Why is it so hard to love ourself?

I’ve been teaching the Loving Kindness practice in the mornings on YouTube and chatting with the people coming to the session has revealed how many people find it hard to feel this love for themselves. It feels much easier for them to send this love to a friend, but hard to then bring it back to themselves. So if you are someone who finds it hard to do the Loving Kindness practice, it may help to know you are not alone!

Over this last week I’ve focused first on feeling this good will for a friend, and then bringing the feeling back to oneself, and people have found that helpful. But why is it we find it so hard to love ourselves?

In ‘The Happiness Trap’ Russ Harris talks of “the struggle switch”. He talks about how certain emotions were allowed to us as children, whilst others would be denied. Our families live in their own ‘world’, which is made from the inheritance we receive from our ancestors which moulded each person in that family line, and which we now inherit. We then live within that ”world’ and take it to be an objective reality. Our challenge as adults is to lean to see this world and recognise what is healthy and beneficial to us, and what we need to challenge and see through.

Each family will have created a ‘world’ in which certain emotions were allowed, and others denied. This then leads to us internalising a judgment of ourselves based on the values of this ‘world’. If my family collective denies anger, then I will grow up feeling that my expression of anger is wrong, and risks me loosing the love of the people I depend on to survive. As an adult I will have cut off from this part of myself. If I am angry I will feel I have failed.

That does not mean anger is not there! Just that I deny it’s presence. This is why meditation can be so hard, because as we meditate we start to feel more fully. And the things we denied start to make themselves known. But if I don’t accept what is there I add another layer to the discomfort of noticing the denied emotion by telling myself I am wrong to be feeling it and I judge myself as being bad. We tell ourself “I shouldn’t be feeling like this”, or feel pity for ourself and ask “what have I done to deserve this?” – which again leads to self-blame, feeling that it is some flaw in my personality the that led to the struggle. And so we reach place of despair where we think “I wish I didn’t feel like this”.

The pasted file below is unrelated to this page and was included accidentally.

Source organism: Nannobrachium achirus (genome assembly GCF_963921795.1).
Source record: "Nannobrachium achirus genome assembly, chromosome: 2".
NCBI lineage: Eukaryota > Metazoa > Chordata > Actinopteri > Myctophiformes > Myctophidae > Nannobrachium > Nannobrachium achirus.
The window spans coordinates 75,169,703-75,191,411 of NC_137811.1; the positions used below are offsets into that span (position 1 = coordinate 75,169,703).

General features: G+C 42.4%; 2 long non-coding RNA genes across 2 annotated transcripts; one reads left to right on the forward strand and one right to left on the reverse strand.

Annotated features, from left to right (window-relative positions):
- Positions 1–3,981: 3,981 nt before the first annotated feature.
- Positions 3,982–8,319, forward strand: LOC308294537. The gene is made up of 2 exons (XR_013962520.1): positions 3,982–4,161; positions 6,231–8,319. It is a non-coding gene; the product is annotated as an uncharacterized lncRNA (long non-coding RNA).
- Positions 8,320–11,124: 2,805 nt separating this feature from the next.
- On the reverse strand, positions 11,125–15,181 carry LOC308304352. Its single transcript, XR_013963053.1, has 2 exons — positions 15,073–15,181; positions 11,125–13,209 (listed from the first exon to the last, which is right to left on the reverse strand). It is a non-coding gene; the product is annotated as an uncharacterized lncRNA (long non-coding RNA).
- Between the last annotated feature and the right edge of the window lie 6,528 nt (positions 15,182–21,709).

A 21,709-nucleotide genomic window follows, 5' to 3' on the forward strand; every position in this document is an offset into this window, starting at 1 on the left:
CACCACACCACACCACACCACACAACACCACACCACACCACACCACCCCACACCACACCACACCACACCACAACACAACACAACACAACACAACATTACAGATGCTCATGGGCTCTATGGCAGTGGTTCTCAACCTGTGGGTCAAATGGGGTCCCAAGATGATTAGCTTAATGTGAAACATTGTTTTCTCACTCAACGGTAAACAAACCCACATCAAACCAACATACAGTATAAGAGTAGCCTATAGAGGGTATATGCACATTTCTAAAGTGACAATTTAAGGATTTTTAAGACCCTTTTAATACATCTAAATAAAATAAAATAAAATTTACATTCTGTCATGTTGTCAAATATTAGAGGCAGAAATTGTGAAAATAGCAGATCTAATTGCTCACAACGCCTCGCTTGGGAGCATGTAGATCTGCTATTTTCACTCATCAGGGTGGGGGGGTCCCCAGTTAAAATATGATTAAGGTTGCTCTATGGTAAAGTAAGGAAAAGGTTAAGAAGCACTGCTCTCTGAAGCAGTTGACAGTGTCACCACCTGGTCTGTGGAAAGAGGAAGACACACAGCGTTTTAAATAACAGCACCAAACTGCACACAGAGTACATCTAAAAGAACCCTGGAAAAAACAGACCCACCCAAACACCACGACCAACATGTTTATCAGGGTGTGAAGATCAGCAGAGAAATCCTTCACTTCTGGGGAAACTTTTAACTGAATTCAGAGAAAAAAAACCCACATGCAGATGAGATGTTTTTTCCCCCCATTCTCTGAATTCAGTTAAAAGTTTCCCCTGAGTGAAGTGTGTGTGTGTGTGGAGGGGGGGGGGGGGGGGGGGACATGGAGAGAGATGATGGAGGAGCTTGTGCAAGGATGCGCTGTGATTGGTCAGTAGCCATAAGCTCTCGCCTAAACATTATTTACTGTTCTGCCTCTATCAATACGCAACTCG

If we keep acting according to the values of our family ‘world’ we will keep struggling. We will fight the unwanted emotions and use any method we can find to try and eradicate the emotion. It might be self-help, therapy and gurus, or sex, alcohol and drugs. But either way if we use these things to escape rather than face the difficulty it will just return.

The challenge we have in this life is to lean to step into a new relationship with the things we learnt as a child were wrong. To learn, for example, that it is alright to feel anger. That anger is a natural part of life. We learn to see that our freedom comes not in managing to eradicate the unwanted emotion, but in being able to feel it without being taken over by it.

When we can be at peace with the fact that we are imperfect according the the dictates of our family’s ‘world values’ then loving ourselves becomes possible. Because I’m no longer trying to be perfect, but instead can love myself as the mess in progress that I am.

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